Building Industry Magazine - July 2013 - (Page 10)

BestPractices Are the Boom Times Here Again? BY GARRETT J. SULLIVAN Kamehameha Schools. The Howard Hughes Corporation. A&B Properties. Rail. A slew of new commercial, government and residential projects have been announced and, at last count, 4,000 new housing units were slated for Oahu alone. Has the tide turned for Hawaii’s construction industry? Since 2007, Hawaii contractors have been awaiting the next construction boom. Most economists say this will occur in 2014, but some say we’re already in the boom. I agree with the latter. Given it typically takes a year for most contractors to fill up their backlog—and begin to raise their prices—I believe the surge in construction has already begun. Barring anything unforeseen, I would expect price increases to be widespread by mid-2014. It is now time for Hawaii’s construction leaders to respond to the shifting paradigm. Along with finding new jobs, savvy contractors have begun to focus on finding right-priced material and labor. Since employee recruitment and retention is more in your control than the global commodities market, focus your energy on your personnel. If you’re still slogging forward with the “bid and build” mentality, you are going to experience rough waters. When the last boom ended, many of Hawaii’s highly skilled and experienced baby boomers sought work in other industries or retired. Today, contractors are in an unparalleled race for talent. If you are not developing your employees, your competitors will poach them. Invest the time and effort to create an employee environment that would be difficult for anyone on your team to leave. How will you retain the best and brightest? Employees are motivated by different things. In general terms, you’ve probably got two major work groups: the Traditionalists or Baby Boomers, and the Gen X’ers and the Millennials (sometimes referred to as Gen Y). Traditionalists and Baby Boomers (age 39+): This group is typically loyal, fiscally conservative, competitive, optimistic, concerned with financial rewards and committed to a high level of satisfaction when it comes to their work. You may want to consider adding some attractive benefits such as performance sharing incentives (see for step-by-step plans where everyone can participate), restricted stock, synthetic stock, life insurance, long- and short-term disability insurance, 401K profit sharing, weight management programs, smoking cessation assistance and stress management programs. Gen X and Gen Y (18-38): The second group tends to be independent, eclectic, resourceful, self-reliant, cyber literate, media savvy and in search of a completely different set of enticements. They tend to be much more focused on the “experience” of the company and how it can be customized to their personal preferences. I recommend a mentoring program or Personal and Professional Development track (see www.sullivanhi. com for sample). Ask employees to visualize where they see themselves—in your organization—one, three and five years from now. Ask them to consider the full picture including community involvement and goals for their health, relationships, travel adventures and/ or finances. If you strive to interlace these goals with the overall mission and vision of your company, you will have some real traction. These digitally astute employees are interested in your “Total Rewards Inventory” tool chest, which can include flex time, telecommuting, job sharing, compressed work week, on-site fitness opportunities, leadership training/mentoring, community volunteer opportunities, adoption reimbursement and new technology training. Both groups value learning opportunities and regular feedback, and effective ways to offer this include regularly scheduled performance reviews, project completions/team evaluations, peer recognition awards and appreciation lunches. It should be said that none of the ideas above can compensate for a poor base salary. Make no mistake, employees are always talking to other employees, headhunters and their friends to determine if they’re being paid fairly. It is imperative that you regularly check construction compensation surveys. Be keenly aware of what each position is paying on the open market—and match or beat it. It’s a small investment to be able to fully rely on a talented, motivated team of employees. One caution: Always be fair. Resist the urge to bring in a superstar at a significantly higher salary than the others. It won’t take long for word to spread, and you will eventually find yourself paying everyone the same salary. Much worse, you will be resented. BI Garrett Sullivan is president of Sullivan & Associates, Inc., a management consultancy focused on the construction industry. Connect with him at, or 808.478.2564. 10 | BUILDING INDUSTRY | JULY 2013 http://www.sullivanhi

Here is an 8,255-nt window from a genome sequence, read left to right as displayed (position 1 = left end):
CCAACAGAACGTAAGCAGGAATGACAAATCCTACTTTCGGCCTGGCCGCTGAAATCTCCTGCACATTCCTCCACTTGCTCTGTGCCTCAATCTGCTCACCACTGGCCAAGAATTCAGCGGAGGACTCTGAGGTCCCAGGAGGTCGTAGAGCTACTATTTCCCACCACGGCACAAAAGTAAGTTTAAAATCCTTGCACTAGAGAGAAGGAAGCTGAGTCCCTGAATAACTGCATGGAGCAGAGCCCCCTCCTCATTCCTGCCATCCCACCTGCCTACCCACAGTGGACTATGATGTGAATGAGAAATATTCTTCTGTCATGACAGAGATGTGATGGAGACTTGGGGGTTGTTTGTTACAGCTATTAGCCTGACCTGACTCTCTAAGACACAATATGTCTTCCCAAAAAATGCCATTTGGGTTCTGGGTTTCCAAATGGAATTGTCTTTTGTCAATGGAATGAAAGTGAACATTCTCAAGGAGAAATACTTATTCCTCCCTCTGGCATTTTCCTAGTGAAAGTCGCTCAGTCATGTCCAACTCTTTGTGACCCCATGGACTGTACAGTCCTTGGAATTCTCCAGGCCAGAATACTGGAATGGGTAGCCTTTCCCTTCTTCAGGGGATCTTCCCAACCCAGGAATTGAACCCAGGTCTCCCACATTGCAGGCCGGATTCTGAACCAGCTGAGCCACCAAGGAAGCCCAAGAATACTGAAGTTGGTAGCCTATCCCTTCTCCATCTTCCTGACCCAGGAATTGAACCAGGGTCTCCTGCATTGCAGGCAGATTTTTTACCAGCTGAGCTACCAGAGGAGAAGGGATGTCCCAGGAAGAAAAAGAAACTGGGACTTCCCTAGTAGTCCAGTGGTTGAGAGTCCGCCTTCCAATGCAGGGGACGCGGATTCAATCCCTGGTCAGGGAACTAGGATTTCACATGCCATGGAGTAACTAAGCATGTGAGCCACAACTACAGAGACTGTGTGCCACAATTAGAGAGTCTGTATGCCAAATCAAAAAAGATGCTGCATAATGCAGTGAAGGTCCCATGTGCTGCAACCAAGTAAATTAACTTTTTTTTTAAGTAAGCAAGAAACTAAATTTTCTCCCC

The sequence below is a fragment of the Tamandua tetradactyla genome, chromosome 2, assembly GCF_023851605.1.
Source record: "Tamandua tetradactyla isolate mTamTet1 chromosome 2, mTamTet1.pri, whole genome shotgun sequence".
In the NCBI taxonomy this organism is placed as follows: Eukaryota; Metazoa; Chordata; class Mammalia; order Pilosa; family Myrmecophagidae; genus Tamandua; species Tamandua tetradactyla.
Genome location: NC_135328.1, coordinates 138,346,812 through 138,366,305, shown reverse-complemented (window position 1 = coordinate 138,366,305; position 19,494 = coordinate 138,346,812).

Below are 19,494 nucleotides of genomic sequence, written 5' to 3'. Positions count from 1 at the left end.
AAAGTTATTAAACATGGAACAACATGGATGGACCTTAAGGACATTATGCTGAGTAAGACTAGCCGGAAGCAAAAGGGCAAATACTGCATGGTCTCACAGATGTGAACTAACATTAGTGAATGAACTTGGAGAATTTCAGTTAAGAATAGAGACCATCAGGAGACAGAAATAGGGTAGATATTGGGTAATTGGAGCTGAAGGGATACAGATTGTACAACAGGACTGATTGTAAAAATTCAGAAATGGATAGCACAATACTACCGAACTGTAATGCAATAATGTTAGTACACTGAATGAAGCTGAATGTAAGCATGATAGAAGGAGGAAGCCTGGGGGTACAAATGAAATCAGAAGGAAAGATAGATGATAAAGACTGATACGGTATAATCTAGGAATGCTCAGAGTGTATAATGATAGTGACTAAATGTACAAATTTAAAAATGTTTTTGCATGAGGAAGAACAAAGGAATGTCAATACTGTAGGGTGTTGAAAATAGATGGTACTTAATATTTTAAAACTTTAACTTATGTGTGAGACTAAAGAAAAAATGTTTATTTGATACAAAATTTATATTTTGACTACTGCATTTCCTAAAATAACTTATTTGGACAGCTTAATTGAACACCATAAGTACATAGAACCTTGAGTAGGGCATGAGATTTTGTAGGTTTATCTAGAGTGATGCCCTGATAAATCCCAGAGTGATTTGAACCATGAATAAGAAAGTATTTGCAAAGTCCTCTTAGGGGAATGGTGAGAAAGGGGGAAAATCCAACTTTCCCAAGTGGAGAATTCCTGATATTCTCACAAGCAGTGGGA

Table of Contents for the Digital Edition of Building Industry Magazine - July 2013

NEWS: Laie hotel developer selected
Trade takes 4 Pai Awards
Two from Hawaii win RevoluSun challenge
New NAVFAC Pacific commander
Library gets boost from Graham Builders
DEPARTMENTS Editor’s Corner
Contracts Awarded
Low Bids
Best Practices

Building Industry Magazine - July 2013